O’Brien has described the progress made in identifying lipid storage diseases as “enzymes to prevention.” (O’Brien, 1973). The lipid-storage diseases, called “lipidoses,” have been known since 1881 when Warren Tay, a British opthalmologist, together with Bernard Sachs, described a disease associated with the decline and finally arrest of cerebral development. Later on, this disease was named after the discoverers, Tay-Sachs disease. In later years, many diseases were reported in which there was an involvement of the CNS and also an abnormal accumulation of lipids. One exception to the above was found in Fabr’s disease, where there was no involvement of the CNS, instead, the peripheral nervous system was affected. The accumulation of lipid may not always be in the brain; for example, in Gaucher’s disease, the lipid accumulates both in the liver and the spleen. The nature of the biochemical lesion in diseases collectively called sphingolipidoses was traced to an accumulation of a complex lipid. The genesis and structure of these lipids is given below.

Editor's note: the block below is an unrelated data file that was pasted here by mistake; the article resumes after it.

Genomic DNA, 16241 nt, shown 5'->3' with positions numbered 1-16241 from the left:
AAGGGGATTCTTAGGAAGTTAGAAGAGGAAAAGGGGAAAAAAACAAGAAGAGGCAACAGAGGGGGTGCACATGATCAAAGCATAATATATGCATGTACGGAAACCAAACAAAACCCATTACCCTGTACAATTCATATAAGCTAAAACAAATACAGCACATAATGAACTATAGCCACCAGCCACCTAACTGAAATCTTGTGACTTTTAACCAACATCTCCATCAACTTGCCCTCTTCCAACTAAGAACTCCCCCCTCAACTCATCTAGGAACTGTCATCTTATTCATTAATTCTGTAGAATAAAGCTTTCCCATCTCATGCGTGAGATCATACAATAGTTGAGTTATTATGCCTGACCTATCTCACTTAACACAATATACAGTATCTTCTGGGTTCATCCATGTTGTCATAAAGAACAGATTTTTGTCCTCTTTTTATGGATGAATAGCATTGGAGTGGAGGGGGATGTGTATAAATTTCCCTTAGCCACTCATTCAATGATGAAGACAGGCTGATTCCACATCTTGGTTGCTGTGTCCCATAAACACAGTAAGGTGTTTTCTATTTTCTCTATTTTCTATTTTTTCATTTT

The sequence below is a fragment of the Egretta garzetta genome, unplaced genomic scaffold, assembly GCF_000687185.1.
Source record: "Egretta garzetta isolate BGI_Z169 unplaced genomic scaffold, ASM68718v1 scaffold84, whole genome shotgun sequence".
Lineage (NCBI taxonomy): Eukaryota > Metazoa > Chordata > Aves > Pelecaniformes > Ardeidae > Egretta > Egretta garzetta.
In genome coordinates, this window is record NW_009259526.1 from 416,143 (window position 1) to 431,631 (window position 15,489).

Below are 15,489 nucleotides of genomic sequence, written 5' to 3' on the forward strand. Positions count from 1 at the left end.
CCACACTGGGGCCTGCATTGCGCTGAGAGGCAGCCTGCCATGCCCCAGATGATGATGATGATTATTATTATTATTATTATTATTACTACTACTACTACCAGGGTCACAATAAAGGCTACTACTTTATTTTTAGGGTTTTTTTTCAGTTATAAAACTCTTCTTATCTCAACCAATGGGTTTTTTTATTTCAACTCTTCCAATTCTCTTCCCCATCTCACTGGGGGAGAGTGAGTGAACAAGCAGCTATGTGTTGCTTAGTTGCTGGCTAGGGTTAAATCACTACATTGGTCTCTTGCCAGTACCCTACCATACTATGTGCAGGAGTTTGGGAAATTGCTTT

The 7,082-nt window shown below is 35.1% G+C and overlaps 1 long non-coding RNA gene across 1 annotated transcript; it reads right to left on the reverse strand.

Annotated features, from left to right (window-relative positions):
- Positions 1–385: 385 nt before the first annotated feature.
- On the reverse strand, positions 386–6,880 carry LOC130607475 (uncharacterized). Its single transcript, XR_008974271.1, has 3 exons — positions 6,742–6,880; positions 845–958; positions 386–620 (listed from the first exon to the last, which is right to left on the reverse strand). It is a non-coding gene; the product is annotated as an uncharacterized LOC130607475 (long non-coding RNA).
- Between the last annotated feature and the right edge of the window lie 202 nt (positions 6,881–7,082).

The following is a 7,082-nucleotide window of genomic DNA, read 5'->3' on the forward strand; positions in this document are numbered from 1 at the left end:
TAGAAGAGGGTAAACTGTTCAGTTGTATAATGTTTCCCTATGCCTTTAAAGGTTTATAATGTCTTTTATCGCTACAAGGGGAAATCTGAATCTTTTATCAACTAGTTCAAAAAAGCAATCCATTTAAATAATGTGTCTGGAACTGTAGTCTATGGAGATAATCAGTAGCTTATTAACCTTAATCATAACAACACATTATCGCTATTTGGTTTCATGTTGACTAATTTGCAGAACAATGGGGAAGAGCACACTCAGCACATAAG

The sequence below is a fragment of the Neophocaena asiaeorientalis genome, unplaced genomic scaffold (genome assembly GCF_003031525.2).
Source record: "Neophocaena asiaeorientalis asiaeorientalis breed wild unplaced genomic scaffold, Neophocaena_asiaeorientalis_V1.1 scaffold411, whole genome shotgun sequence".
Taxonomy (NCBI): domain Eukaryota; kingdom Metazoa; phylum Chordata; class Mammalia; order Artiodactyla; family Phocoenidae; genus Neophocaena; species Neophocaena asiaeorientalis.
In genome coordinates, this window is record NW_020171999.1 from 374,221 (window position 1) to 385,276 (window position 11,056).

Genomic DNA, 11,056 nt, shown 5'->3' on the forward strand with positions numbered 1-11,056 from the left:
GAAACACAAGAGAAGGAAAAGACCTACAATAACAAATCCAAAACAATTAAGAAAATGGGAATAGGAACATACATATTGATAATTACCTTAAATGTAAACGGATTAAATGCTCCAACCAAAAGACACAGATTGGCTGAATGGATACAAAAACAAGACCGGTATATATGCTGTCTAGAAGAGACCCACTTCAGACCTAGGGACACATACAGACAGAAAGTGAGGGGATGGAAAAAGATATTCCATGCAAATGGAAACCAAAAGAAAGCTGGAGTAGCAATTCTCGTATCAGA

KeywordsInborn Error Disease Maple Syrup Urine Maple Syrup Urine Disease Metachromatic Leukodystrophy Phenyl Pyruvate
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